What a Difference a Hundred Days Can Make

Israel isn’t the place it was 100 days ago.

We are missing 24 Jews whose lives were taken by Palestinian terrorists. We’re living among 112 orphans, including the four Henkin children who are being raised by their grandparents in the community of Peduel. We are treating 300 wounded victims of terrorism, 26 of whom are in serious condition. Many will need assistance for the rest of their lives. And then there are the trauma victims.

It’s an “under the radar” intifada. Unlike the first two Palestinian uprisings, which were clearly identified as such, this one is largely being ignored by the media and the government. Stabbings and car-ramming attacks have, incredibly, become routine. An attack in the morning in Yerushalayim is already forgotten by the time the next one occurs a few hours later at Me’aras Hamachpelah.

At the same time, it is sapping the country’s simchas hachaim. Downtown Yerushalayim doesn’t attract the same traffic; neither, l’havdil, does the Kosel. If, once, a bar mitzvah boy coming from abroad to read from the Torah at the Kosel had to send a family member or friend early to reserve a table near the mechitzah, so that the women could hear, today that’s no longer necessary. The Kosel Plaza is practically empty, even on Mondays and Thursdays.

The national sense of security has been shaken, not by Iran with its nuclear weapons program or Hizbullah with its 100,000 missiles, but by knife-wielding Arabs who live in Yerushalayim neighborhoods and work all over the city, all over the country, in local supermarkets and simchah halls. Every Arab in a car is a potential terrorist, who might suddenly swerve into a crowded bus stop. Incredibly, women and children and “responsible” family men in their 40s with well-paying jobs are all taking part in the killing spree.

There is no organized terror group to go after, no profile of a “classic” terrorist to target. There is no point in launching a major IDF operation to take over parts of Chevron or Jenin, as was done in 2002, after the Seder-night bombing of the Park Hotel, because the Israeli army is already there. The rules have changed.

The Shin Bet’s informants and eavesdropping equipment, so adept at cracking terror cells who communicate with one another and who receive instructions from Hamas in Gaza or elsewhere, are helpless against the “lone wolf” who wakes up one morning, buys an ax and decides to ram his car into a bus stop.

PA chairman Mahmoud Abbas, who once cooperated with Israel in fighting terrorism, is holding back, either because he’s become irrelevant or has lost interest or changed his thinking about “armed resistance.”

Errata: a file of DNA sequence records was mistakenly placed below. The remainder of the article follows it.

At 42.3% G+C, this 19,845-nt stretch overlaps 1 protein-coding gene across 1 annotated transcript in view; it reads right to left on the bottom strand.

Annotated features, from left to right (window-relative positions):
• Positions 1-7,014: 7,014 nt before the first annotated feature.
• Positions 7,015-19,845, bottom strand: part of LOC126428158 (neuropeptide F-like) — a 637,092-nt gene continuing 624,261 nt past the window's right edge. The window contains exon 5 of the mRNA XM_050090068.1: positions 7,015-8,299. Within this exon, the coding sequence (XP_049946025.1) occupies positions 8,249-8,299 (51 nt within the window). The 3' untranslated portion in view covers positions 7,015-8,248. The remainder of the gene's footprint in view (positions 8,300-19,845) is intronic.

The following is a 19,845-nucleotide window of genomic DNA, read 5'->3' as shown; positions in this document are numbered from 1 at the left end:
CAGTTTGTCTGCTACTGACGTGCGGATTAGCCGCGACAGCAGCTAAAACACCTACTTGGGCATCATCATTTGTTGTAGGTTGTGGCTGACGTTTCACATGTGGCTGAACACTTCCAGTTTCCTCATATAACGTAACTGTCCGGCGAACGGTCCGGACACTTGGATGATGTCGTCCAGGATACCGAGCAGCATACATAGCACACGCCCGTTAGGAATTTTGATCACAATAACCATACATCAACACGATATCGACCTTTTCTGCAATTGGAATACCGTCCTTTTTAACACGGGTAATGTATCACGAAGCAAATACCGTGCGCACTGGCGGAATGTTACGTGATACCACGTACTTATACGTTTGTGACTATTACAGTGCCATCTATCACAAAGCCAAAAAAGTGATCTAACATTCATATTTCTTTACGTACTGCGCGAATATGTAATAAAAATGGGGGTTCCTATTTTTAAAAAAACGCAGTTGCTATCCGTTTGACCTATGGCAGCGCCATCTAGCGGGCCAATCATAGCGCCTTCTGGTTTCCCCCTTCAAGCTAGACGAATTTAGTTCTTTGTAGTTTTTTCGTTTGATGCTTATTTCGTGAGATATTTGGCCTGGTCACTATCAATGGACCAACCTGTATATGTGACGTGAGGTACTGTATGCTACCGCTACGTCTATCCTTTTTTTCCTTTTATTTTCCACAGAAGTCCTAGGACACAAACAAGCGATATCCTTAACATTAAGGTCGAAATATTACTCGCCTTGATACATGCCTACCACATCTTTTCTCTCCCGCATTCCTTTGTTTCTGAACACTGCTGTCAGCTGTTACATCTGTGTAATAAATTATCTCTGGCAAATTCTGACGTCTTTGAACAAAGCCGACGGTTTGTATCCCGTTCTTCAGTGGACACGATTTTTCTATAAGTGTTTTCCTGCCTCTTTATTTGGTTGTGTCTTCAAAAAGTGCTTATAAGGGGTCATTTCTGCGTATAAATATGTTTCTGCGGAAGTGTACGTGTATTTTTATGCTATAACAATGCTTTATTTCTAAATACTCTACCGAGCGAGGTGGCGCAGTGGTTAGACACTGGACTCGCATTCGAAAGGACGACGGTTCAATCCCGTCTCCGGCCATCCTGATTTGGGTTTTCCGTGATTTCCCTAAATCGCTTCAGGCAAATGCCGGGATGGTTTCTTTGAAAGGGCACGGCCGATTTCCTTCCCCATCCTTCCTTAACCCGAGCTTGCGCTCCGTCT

In the meantime, the Palestinian street is becoming more extreme, despite the fact that Arabs in Yehudah and Shomron enjoy a much higher standard of living than those in Gaza, and despite the fact that Israel has allowed the building of a new city, Rawabi, that will ultimately have 6,000 housing units for a population of 25,000 to 40,000 people, with all the conveniences.

A survey published recently by Dr. Khalil Shikaki’s Ramallah-based Palestinian Center for Policy and Survey Research found that “in the context of the current escalation in Palestinian-Israeli confrontations, two-thirds [of Palestinian Arabs in Yehudah, Shomron and Gaza] support stabbing attacks against Israelis, though almost three-quarters express opposition to the involvement of young schoolgirls in such stabbings.”

The defense establishment is doing its best to restore quiet, and prevent an escalation in the violence. Just last week, a Hamas terror cell was uncovered in Yerushalayim that was planning to launch large-scale attacks, chalilah.

The cell, of at least 25 members, had manufactured large numbers of bombs and explosive belts for use in mass terror attacks; these were found in a raid of a Yerushalayim apartment.

Nonetheless, when it comes to “lone wolf” attacks, the security establishment has no real solution other than to point out that, relatively speaking, things aren’t so bad. We’ve lost 24 people in 100 days? We lost that number in a single day in 2000, when buses were exploding in the Second Intifada. Small comfort.

It is to be hoped that some kind of deterrence can be found to keep individuals from striking out at innocent Jews, whether it is demolition of their family’s homes or expulsion of family members to Gaza or elsewhere.

But that’s for the security forces and the courts to figure out. Our job is to remain sensitive to the loss of life of fellow Jews, to reinforce our sense of areivus, to daven for the wounded that they may be healed, and to plead that the Ribbono shel Olam put an end to our suffering, “like a father has mercy on his son, so too, Have mercy on us and save us for the sake of Your Name.”